Although the Argentine ant has invaded most all the worlds regions with mediterranean and subtropical climates, several important aspects of its ecology are unpredictable: 1, its impact on seed dispersing ants, 2, its impact on nectar resources, and 3, the mechanisms that govern its spread through a landscape. I explored these aspects of the ant's ecology on the coast of central Chile and found 1. Argentine ants eliminate all native ants within fields and fragments of native forest except Solenopsis latastei. 2. While Solenopsis gayi and Pogonomyrmex ants remove seeds of 9/11 native plants from seed arenas, Argentine ants removed zero. 3. Flowers of the hummingbird pollinated Lobelia excelsa were strongly depleted of nectar by Argentine ants, but not by native ants. 4. Argentine ants are able to remove more nectar from L. excelsa chiefly because they persist at a much higher density than the native ants, and possibly because the most common native ants are too big to enter the nectar chamber of the flower. 5. Argentine ants invaded both hot dry fields and cool riparian sites. 6. Argentine ants invade the agro-ecological landscape by spreading through hedgerows and small clumps of native vegetation, and later invade overgrazed fields. 7. Until invaded, the dominant ant in these overgrazed fields (Solenopsis gayi) consumed seeds, and thus may have a trophic advantage over invading Argentine ants. 8. Argentine ants did not invade larger remnant forests (> 45m wide) that were often in ravines. I predict that Argentine ants will spread to most of the agro-ecosystems of the central coast of Chile. I propose that the spread of Argentine ants is limited by food availability, and that the hedgerows and patchy environments foster the ants invasion by fostering a variability in populations of insect prey, which the Argentine ant is adept at exploiting.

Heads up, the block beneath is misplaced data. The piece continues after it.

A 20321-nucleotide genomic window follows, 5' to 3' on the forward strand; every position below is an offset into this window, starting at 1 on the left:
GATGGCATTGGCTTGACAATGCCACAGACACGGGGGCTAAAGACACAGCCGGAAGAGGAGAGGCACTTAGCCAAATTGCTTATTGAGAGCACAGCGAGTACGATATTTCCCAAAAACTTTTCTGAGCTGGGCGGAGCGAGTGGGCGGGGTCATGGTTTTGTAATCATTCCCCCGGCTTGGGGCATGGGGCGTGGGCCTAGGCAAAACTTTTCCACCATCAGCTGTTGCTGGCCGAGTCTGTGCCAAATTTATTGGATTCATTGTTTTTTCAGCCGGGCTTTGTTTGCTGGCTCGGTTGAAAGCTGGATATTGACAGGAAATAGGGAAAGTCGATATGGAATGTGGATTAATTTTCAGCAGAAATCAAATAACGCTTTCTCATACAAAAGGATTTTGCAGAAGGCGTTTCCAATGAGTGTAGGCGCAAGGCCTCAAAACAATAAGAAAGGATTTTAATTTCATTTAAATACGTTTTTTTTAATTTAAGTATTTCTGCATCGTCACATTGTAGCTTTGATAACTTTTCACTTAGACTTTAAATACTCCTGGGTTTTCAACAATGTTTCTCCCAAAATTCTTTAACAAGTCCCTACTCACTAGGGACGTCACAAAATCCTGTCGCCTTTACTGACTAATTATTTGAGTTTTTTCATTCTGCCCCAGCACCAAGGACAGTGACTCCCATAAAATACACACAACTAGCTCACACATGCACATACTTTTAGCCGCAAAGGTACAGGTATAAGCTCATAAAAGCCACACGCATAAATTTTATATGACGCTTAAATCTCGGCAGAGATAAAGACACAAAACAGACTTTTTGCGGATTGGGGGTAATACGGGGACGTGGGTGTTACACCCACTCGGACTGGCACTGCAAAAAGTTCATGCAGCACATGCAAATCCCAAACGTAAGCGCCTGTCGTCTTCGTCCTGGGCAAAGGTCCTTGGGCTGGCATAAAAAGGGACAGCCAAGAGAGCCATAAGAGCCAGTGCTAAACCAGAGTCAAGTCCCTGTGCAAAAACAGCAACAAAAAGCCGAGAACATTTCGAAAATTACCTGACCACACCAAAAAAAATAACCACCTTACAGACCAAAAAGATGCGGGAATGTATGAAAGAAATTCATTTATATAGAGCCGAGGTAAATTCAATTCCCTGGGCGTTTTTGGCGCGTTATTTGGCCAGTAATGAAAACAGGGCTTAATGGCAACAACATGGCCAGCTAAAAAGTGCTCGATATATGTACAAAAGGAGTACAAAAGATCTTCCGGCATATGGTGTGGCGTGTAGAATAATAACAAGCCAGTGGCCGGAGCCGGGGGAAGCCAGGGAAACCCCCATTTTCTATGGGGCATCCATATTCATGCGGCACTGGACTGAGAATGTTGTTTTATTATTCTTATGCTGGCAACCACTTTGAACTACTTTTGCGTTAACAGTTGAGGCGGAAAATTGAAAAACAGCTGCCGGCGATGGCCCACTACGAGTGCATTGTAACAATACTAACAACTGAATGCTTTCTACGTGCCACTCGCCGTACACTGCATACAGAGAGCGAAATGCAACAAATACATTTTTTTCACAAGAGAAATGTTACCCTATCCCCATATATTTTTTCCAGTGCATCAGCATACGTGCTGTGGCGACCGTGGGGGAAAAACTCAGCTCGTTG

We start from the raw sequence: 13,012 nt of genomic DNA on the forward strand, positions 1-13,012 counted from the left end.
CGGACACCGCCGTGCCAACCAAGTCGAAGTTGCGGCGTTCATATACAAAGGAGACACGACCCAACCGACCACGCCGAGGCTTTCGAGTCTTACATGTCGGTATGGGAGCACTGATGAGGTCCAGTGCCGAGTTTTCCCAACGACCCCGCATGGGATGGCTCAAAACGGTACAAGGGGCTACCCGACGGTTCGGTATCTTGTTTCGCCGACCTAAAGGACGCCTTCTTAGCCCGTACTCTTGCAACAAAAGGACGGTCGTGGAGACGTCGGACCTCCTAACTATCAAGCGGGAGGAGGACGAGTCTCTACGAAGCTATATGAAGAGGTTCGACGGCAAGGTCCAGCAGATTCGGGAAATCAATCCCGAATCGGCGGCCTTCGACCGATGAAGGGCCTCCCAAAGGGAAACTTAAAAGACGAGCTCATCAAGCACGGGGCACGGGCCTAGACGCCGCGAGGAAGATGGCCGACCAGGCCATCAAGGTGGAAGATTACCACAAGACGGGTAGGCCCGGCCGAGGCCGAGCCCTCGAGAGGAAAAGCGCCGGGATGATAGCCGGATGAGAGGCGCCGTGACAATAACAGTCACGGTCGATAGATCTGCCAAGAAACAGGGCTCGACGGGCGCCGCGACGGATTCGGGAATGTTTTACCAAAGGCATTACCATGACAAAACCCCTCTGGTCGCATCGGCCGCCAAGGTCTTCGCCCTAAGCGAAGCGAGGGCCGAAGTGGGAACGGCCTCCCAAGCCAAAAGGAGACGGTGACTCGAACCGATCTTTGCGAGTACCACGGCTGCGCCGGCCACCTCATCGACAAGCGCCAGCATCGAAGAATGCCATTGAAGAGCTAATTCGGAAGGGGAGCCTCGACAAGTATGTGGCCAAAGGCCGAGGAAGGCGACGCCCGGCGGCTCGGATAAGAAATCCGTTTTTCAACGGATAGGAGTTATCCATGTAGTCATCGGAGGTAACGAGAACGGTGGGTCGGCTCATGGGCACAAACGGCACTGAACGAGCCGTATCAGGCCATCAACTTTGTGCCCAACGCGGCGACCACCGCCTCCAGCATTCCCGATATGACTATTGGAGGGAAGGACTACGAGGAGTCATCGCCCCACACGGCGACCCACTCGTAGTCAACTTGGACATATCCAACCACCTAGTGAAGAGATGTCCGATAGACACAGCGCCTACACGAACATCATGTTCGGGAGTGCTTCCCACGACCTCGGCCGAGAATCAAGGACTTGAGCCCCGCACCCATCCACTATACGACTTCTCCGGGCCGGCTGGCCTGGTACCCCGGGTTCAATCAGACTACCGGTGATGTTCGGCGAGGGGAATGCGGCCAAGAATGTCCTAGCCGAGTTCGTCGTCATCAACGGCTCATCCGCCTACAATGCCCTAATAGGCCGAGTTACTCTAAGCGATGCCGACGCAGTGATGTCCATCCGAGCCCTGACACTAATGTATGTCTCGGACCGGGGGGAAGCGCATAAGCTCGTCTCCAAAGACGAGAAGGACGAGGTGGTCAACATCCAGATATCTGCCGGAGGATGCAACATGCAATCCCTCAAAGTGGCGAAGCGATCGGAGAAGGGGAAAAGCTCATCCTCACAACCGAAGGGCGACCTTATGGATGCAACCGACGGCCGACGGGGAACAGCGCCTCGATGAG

|School:||University of Washington|
|School Location:||United States -- Washington|
|Source:||DAI-B 73/02, Dissertation Abstracts International|
|Subjects:||Wildlife Conservation, Ecology, Entomology, Conservation|
|Keywords:||Argentine ant, Chile, Fragmentation, Invasive species, Linepithema humile, Pollination web, Sclerophyllous forests, Trophic interactions|
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